**the event will begin at 1:00 pm** * Legislation to include robust social equity program focused on inclusion and opportunity * At least 50% of all new licenses would be issued to “Legacy Detroiters” * Legacy applicants to receive first priority, discounts on application fees and city land * 10 types of licenses to be available Today Councilman James Tate will be joined by Mayor Mike Duggan and members of the community as he announces an amendment to the Detroit City Code to allow adult-use marijuana licensing in Detroit. The item will be referred to the full body of the Detroit City Council and if approved following a series of discussions and public hearings, passage would allow licensing for the following state approved categories: medical marihuana provisioning center, adult use retailer establishment, grower, processor, safety compliance facility, temporary marihuana event, microbusiness, designated consumption lounge and secure transporter. Additionally, Councilman Tate’s legislation includes a social equity program (SEP) which guarantees that no less than 50% of all license types will be awarded to Detroit Legacy applicants. This comprehensive program ensures that Detroiters who have been disproportionally impacted by the nation’s failed “War on Drugs” will have an equitable opportunity to sustainably participate in the state’s legal adult-use marijuana industry which according to experts is predicted to mature into $3 billion in annual sales. “We have taken the necessary time to craft legislation that is not aimed at excluding anyone from their goals to succeed in this market but to ensure that we legally provide a pathway towards inclusion and opportunity for residents of our city, which has been disproportionately impacted by marijuana convictions”, said Councilman Tate. “Many are now profiting from the same plant that has led to countless criminal convictions which devastated countless families within our city. The time has come for equity currently not present within Detroit’s cannabis industry.” To ensure that Detroiters remain in the forefront of this historic legislation, Councilman Tate enlisted assistance of industry professionals as well as grass-root advocates to help craft the SEP section of the ordinance. The SEP allows the City of Detroit to provide significant reductions in application fees for “Legacy” Detroiters who have lived in the city for an extended period of time including those residents who have been convicted of past marijuana related offenses as well as Detroiters federally identified as low income. There are also discounts on certain city-owned properties that will be available for residents certified as Legacy Detroiters. “In the past when licenses for marijuana businesses become available, they tend to go to non-residents, rather than those who live in this community,” said Mayor Duggan. “What Councilman Tate has crafted here in partnership with our law department ensures that longtime Detroit residents will have the opportunity to build real wealth as part of this lucrative new industry.” WHO: * Mayor Duggan * Councilman James Tate * Detroit medical marijuana businesses owners, cannabis activists and industry representatives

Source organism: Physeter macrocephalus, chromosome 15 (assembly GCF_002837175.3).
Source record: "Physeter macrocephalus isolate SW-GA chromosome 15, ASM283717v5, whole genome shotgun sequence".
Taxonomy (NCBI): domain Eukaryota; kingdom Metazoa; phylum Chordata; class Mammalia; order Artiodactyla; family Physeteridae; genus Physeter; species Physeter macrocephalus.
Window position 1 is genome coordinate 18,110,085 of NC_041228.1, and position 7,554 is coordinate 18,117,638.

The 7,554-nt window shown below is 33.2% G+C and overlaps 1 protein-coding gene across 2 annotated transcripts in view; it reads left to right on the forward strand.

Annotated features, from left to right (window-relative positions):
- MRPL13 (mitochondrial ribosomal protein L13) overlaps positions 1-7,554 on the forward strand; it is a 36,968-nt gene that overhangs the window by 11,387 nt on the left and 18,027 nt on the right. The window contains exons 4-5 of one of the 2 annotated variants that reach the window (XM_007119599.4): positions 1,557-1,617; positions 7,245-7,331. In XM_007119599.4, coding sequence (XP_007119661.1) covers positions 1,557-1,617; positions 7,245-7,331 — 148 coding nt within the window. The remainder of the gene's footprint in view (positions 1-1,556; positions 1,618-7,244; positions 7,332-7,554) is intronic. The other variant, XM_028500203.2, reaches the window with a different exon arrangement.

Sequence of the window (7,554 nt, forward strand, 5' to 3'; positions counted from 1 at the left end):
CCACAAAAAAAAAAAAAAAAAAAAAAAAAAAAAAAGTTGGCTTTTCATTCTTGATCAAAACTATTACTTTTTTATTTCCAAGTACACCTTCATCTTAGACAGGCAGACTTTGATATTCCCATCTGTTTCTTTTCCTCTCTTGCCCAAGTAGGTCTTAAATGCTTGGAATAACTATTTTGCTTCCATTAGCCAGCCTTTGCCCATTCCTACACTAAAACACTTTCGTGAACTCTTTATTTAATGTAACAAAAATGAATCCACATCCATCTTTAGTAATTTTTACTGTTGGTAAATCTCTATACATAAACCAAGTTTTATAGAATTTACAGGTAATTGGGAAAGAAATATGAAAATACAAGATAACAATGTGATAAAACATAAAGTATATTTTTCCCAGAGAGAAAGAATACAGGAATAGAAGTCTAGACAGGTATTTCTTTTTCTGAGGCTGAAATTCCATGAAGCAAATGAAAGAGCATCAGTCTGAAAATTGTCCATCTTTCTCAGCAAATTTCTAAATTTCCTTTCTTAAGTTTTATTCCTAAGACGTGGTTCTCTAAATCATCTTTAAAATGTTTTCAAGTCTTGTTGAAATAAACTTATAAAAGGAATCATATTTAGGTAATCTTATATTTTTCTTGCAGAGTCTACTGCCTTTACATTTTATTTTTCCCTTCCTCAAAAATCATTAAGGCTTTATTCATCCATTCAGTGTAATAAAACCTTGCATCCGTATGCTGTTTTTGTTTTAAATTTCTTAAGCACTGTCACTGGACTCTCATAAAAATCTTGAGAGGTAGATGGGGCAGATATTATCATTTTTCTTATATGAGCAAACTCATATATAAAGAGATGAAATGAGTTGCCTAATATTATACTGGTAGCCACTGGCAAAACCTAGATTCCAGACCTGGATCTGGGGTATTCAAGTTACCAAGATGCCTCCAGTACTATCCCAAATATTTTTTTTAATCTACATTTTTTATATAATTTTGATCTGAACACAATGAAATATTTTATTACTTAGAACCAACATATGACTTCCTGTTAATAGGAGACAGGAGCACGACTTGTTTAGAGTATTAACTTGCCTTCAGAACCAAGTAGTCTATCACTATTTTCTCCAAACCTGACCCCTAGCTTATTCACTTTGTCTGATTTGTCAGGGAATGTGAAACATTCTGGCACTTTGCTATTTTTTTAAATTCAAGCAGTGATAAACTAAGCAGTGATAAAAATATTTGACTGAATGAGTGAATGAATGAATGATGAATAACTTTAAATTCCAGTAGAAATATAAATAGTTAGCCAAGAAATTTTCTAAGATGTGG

Michigan legalized medical marijuana in 2008. A decade later, when voters approved recreational cannabis in the state, about 1,400 communities including Detroit opted out of legally allowing the drug to be sold for nonmedical use.
“Many are now profiting from the same plant that has led to countless criminal convictions which devastated countless families within our city,” Tate said. “The time has come for equity currently not present within Detroit’s cannabis industry.”
The measure is set to be presented as an amendment to the Detroit City Code, and expected to face discussion and debate by the Detroit City Council, and public hearings to give residents a chance to also weigh in on it.
Detroit Mayor Mike Duggan and Councilman James Tate will announce a proposed ordinance allowing adult-use marijuana sales in the city.